Maspin modulates adhesion of bladder carcinoma cells to vascular endothelium
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- Juengel, E., Beecken, WD.C., Mundiyanapurath, S. et al. World J Urol (2010) 28: 465. doi:10.1007/s00345-010-0539-1
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Maspin belongs to the serpin family and has been shown to suppress tumor growth and metastasis in several tumor types. The role of maspin in bladder carcinoma has not been fully elucidated, and the object of this study was to investigate whether maspin contributes to bladder tumor adhesion to vascular endothelial cells (HUVEC).
Expression of maspin-coding mRNA was evaluated in a panel of bladder carcinoma cell lines. Maspin distribution in maspin mRNAhigh versus maspin mRNAlow cells was further analyzed by flow cytometry and confocal microscopy. Adhesion to HUVEC was measured in a coculture model and correlated with the surface-bound maspin.
Maspinhigh (RT-4, RT-112) cell lines strongly attached to HUVEC, whereas maspinlow (UMUC-3, MGH-U1) cell lines poorly adhered to HUVEC. Distinct cytoplasmic maspin accumulation and moderate surface-bound maspin was found in RT-4 cells. Blocking maspin surface receptors prevented tumor cell attachment to HUVEC, indicating that surface-bound maspin is responsible for triggering cell adhesion. PMA-triggered elevation of surface-bound maspin was accompanied by an enhanced adhesion capacity of RT-4 cells, compared to controls. Finally, exposing the bladder carcinoma cells to the differentiation-inducing agent valproic acid led to a surface-bound (but not cytoplasmic) maspin decrease, paralleled by a significant reduction in tumor cell binding to HUVEC.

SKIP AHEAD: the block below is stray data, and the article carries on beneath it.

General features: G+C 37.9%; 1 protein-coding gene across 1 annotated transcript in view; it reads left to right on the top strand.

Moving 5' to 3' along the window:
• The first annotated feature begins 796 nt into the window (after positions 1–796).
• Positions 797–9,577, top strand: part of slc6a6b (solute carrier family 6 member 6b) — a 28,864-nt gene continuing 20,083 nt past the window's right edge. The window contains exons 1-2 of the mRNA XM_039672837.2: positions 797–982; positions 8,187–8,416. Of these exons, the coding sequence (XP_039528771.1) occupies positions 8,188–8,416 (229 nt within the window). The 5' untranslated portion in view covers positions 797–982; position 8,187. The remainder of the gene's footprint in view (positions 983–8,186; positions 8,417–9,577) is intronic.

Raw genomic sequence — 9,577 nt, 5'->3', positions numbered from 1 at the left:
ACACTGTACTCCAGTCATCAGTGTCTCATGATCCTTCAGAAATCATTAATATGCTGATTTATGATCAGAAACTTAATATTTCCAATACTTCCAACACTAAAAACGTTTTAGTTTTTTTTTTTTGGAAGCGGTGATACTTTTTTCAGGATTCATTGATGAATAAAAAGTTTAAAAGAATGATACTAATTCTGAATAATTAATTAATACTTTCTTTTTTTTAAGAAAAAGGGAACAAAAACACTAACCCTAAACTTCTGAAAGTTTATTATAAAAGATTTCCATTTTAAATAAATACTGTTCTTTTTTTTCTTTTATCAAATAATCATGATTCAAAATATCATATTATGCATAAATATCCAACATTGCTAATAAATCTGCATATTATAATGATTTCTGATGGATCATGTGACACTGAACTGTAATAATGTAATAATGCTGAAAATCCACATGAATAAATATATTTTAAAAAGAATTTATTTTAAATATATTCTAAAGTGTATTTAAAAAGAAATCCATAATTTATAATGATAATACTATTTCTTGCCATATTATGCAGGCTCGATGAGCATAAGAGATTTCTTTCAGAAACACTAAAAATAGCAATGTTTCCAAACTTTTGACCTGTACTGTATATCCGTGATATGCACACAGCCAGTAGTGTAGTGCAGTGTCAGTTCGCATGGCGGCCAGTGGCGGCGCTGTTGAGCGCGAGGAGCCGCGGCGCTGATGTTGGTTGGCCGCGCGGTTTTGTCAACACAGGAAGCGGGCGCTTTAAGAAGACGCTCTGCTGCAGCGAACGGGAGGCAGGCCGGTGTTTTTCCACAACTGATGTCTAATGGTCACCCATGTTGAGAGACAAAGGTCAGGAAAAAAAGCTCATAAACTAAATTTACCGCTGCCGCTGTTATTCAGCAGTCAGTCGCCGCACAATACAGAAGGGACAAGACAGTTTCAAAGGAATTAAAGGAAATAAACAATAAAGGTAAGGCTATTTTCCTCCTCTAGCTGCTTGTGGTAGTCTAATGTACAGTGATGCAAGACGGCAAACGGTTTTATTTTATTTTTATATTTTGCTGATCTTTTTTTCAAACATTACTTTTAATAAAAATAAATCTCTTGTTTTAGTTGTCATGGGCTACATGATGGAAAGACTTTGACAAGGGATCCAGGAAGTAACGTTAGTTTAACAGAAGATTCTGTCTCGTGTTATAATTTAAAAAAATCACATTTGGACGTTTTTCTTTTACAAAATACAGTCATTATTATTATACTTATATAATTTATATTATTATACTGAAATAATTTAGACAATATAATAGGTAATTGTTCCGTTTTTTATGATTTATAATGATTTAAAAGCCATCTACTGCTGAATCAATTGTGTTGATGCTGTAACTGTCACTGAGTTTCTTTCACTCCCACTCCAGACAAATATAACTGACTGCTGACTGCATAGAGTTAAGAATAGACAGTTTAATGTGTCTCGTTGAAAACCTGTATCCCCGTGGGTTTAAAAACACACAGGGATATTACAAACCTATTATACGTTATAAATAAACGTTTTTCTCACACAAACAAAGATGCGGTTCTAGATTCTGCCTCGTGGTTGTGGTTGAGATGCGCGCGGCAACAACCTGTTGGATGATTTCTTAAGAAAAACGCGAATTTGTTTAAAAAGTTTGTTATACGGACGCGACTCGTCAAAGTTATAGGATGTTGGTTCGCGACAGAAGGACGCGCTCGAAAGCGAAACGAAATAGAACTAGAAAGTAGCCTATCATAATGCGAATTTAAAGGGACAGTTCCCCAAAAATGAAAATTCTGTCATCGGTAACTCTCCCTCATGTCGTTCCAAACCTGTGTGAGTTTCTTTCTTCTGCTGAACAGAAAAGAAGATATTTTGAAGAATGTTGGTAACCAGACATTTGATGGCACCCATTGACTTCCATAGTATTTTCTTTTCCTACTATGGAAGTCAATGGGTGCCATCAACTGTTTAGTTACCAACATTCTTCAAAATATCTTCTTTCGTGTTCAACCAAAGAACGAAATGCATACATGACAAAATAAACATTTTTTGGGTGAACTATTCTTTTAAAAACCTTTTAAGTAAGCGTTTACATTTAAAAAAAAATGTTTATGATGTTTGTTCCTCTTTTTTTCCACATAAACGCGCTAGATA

Surface-bound maspin directly controls bladder carcinoma cell adhesion to the vascular wall. Blocking this process may prevent transendothelial migration and tumor cell dissemination. Therefore, therapeutic down-regulation of surface-bound maspin might become an option to prevent tumor spread into distant organs.